Wednesday, 16 January 2013

Update from behind the scenes

We have been very busy behind the scenes in the Collections Office at the Roman Baths.

Coin case Kings Bath Corridor

In the past year all the displays along the King’s Bath Corridor have been updated and two new display cases have been installed. With the completion of the King’s Bath Corridor we can now say nearly all of the museum cases have been updated and we have a lot more objects out from store and on display to be enjoyed by everyone.

It has taken the input and cooperation of a lot of different people from designers and contractors, curatorial and collection staff, operations and visitor services as well as mount makers and conservators to make all of this happen. We also have a dedicated team of volunteers who help us choose and research objects selected for display….

Have you been to visit us recently? If not why not put us on your to-do list for this year – you won’t be disappointed and we would love to see you. Why not arrange your visit to coincide with a Behind the Scenes Tour? You will be able to see first-hand the work that goes into presenting a museum and visitor attraction and you will have the chance to get up close and personal with the objects we have in store…

East Bath Store

For more information on the coin case shown above follow this link

For future tour dates follow this link

Don’t forget to like our Facebook Page for all the latest events and information

Wednesday, 9 January 2013

Seven Dials - Two Beautiful Bone Handles

The area of Seven Dials is just beyond Bath's Roman city walls. It forms a cross section through the defensive ditches that protected the city until the end of the English Civil war. During the next few centuries the ditch became a town dump and in the 20th century the site contained a night club and garden centre.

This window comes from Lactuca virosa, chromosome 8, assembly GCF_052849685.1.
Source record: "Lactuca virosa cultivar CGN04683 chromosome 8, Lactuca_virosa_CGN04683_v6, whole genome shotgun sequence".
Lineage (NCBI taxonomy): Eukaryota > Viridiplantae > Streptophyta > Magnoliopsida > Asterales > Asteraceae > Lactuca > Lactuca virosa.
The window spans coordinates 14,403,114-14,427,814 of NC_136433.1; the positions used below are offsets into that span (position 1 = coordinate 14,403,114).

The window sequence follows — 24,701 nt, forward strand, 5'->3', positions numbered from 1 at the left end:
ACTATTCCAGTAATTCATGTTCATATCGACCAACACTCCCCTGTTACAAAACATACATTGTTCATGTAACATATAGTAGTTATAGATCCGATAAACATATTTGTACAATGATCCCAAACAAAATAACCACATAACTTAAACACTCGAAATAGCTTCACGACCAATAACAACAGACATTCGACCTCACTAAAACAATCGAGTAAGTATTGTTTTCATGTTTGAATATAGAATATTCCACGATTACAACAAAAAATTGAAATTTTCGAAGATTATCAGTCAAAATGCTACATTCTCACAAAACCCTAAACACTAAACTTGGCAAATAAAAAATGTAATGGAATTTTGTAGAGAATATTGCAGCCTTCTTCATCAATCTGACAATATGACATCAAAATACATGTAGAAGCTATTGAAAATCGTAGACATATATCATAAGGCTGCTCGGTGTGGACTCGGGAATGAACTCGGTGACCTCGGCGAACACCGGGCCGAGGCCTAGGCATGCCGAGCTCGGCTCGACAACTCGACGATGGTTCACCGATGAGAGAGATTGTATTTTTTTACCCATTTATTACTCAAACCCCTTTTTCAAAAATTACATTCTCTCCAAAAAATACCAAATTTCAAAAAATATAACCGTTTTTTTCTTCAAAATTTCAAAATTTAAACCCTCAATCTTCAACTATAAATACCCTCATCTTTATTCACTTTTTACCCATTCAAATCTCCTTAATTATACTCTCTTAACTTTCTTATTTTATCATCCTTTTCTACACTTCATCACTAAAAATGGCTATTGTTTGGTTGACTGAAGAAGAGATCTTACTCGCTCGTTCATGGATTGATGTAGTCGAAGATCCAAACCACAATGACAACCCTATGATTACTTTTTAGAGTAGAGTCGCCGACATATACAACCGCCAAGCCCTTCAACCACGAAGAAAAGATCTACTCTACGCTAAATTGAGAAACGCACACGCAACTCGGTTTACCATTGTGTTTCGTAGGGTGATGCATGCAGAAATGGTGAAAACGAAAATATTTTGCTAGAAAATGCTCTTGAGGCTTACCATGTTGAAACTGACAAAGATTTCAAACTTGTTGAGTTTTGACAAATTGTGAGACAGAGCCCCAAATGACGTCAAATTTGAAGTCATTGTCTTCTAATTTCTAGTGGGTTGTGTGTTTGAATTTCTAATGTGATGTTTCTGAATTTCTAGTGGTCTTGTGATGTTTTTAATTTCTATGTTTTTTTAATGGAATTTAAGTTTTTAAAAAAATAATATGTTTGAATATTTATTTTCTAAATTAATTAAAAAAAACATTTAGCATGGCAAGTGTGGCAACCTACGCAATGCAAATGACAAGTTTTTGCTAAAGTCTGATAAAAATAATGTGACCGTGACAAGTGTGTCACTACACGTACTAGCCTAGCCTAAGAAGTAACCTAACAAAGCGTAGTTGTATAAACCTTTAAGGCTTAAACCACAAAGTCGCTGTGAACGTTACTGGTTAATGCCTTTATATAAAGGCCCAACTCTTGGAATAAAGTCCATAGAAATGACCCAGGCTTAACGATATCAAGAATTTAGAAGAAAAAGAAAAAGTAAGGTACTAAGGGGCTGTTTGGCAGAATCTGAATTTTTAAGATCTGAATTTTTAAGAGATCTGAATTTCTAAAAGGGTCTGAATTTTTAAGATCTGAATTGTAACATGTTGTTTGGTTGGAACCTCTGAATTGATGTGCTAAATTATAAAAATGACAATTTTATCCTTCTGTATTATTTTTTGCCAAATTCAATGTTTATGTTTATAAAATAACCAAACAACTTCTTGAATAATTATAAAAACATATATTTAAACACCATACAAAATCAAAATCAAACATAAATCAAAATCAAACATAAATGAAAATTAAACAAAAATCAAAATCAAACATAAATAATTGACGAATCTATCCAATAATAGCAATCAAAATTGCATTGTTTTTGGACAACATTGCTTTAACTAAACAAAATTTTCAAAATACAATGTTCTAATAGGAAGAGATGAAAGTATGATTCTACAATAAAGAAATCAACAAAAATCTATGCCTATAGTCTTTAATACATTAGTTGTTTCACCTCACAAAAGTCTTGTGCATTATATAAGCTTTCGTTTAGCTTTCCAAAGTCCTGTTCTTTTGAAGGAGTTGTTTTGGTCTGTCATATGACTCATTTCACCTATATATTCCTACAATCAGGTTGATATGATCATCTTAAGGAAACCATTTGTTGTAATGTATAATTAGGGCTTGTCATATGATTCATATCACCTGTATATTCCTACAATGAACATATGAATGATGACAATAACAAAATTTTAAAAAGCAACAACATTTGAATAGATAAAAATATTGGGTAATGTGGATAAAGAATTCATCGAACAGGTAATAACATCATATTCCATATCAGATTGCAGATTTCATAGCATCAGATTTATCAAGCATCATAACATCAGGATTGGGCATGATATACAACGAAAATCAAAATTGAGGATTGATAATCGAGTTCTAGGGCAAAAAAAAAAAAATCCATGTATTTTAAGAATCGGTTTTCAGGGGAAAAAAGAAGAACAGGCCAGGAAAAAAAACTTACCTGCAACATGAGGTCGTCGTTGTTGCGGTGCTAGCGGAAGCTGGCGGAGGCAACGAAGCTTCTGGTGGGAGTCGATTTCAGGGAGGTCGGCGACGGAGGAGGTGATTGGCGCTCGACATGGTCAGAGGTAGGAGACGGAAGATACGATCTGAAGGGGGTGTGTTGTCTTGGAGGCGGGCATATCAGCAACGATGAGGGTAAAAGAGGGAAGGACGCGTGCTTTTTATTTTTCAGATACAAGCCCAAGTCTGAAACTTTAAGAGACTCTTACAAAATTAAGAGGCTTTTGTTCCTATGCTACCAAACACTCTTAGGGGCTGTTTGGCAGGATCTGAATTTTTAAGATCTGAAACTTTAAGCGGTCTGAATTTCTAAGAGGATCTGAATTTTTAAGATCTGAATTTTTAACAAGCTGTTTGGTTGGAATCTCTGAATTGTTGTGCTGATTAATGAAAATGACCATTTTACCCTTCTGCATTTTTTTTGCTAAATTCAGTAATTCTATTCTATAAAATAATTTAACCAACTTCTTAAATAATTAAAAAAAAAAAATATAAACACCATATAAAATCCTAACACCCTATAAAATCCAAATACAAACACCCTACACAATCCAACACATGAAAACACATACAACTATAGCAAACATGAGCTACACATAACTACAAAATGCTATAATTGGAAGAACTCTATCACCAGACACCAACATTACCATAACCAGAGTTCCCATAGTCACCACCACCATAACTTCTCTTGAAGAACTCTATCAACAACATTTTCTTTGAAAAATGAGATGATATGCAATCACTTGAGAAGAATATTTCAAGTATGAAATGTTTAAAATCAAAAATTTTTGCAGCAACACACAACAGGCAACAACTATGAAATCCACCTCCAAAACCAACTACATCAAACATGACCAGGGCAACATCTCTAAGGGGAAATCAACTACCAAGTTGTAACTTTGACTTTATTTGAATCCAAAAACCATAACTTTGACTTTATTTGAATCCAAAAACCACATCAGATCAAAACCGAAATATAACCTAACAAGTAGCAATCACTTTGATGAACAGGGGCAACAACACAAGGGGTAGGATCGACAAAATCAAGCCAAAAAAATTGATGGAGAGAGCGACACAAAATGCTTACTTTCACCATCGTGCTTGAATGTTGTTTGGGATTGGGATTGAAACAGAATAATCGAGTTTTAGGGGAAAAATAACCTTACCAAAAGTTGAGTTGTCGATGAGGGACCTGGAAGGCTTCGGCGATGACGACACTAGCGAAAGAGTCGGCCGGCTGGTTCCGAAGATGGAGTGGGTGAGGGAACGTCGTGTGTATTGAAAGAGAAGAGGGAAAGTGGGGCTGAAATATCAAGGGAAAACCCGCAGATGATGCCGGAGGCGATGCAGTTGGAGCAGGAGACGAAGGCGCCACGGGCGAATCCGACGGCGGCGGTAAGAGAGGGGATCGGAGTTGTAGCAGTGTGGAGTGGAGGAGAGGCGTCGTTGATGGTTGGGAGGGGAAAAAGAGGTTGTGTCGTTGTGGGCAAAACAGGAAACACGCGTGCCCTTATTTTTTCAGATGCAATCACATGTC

A dig was commissioned in the 1990's on the cleared site prior to the building of Sainsbury's supermarket which occupies the site today. Some of the most interesting finds from this dig were two unusual bone handles.

[A photograph of the two handles]

The first find is a handle made of bone with carving suggesting plant stalks, possibly wheat, tied in a bundle. It has a drilled hole at the end which would have held the metal blade. The end shape may have been used to hold a loop allowing the knife to be suspended from a fastening.

The second find is a handle of carved and turned ivory. It has inlay of green stained ivory and amber. Three sizes of amber suggest that the material may have been turned into a rod and sawn into discs. This may show an element of mass production in the making of these handles.

Although now worn away, showing the item was used regularly, the second handle has etched decoration. Together with the inlay this makes a pattern of flowers and leaves. Similar patterns exist on other handles elsewhere. This, together with the layer In which it was found, shows a likely date of the early to mid 1600's.

[Reconstruction of the second handle.]

This is a reconstruction based on study of the artefact. Deciphering the pattern was made harder by the heavy wear on the item. The blade is based on those from similar knives. The handle could also have been from a fork or a spoon.

As shown in the reconstruction, either handle may have been longer due to a metal bolster between the handle and blade. A copper fragment from the site showing traces of gilding may have been a part of this.

Both handles were most likely knives. Although they are quite small compared to modern cutlery the size is consistent with other examples of the same age. One reason for the small size was that paired sets of a knife and fork or even two knives were designed to be portable as people carried their cutlery around with them. Finely made and decorated sets were used to show off wealth.

Will - Collection Volunteer

Tuesday, 1 January 2013

Happy New Year!

We will be back on January 9th 2013

In the meantime if you would like to look at blogs from the past just click on the timeline (top left) or choose from the many labels as you scroll down (on the right).